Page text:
CNBC: Millennials Face Rough Retirement Road Ahead

Coming of age during a time where wars in the Middle East and a crashing housing market took their tolls on the U.S. economy, millennials—despite their youth and skill sets—will be shortchanged when it comes to planning for retirement, according to a recent CNBC commentary.

Defined as individuals ages 18 to those in their early 30s, the millennial generation may be well-educated and digitally savvy, but they face mounting financial pressures, especially when it comes to student loan debt and lower employment opportunities today.

On average, student loan debt sat at approximately $30,000 per borrower in 2012, according to data cited by CNBC. Simultaneously, the cost of higher education soared, in turn creating $1 trillion in outstanding student loan debt, just as 84 million millennials were maturing and preparing to join the workforce. 

“These circumstances have created a frustrating challenge for this generation: How do you live as an independent adult and, at the same time, save for the future and retirement?” writes CNBC contributor Cathy Curtis, an independent certified financial planner, founder and owner of investment advisory firm Curtis Financial Planning.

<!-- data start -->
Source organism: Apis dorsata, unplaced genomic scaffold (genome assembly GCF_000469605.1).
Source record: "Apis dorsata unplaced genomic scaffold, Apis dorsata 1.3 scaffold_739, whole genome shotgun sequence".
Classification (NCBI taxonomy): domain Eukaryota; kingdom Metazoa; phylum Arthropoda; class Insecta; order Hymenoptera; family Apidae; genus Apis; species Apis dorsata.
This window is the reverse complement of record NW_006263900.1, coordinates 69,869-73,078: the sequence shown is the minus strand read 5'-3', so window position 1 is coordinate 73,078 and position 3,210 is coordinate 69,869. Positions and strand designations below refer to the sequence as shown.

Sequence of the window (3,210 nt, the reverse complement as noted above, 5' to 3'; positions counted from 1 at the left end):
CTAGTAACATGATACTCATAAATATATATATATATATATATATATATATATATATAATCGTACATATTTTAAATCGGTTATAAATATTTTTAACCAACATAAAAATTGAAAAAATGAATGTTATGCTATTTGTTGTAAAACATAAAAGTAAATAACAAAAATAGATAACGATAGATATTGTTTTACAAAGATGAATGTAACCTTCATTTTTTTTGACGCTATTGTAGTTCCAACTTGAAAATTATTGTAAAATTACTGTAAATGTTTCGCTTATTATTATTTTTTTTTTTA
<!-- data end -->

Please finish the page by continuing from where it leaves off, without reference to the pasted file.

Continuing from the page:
For many in this demographic, the answer has been to move (or stay) back home with mom and dad, or resort to shared living spaces with multiple roommates in efforts to save on rent.

But even with these cost-saving approaches, millennials still face the dilemma of deciding whether they should put their income toward retirement plans, pay down student loans or save for a more independent living situation.

Saving the maximum amount of $17,500 in a 401(k) plan may not be possible for many millennials, Curtis writes, referencing a Fidelity survey that found 44% of job changers in their 20s cashed out either some or all of their 401(k) plans, while 38% of job switchers in their 30s also did the same. 

“It makes no sense to contribute to a 401(k) if the money is withdrawn a few years later, accruing taxes and penalties that eat away at savings,” Curtis writes. “What is imperative, however, is at least making a contribution to earn the company match, if there is one.”

Read more at CNBC. 

Written by Jason Oliva

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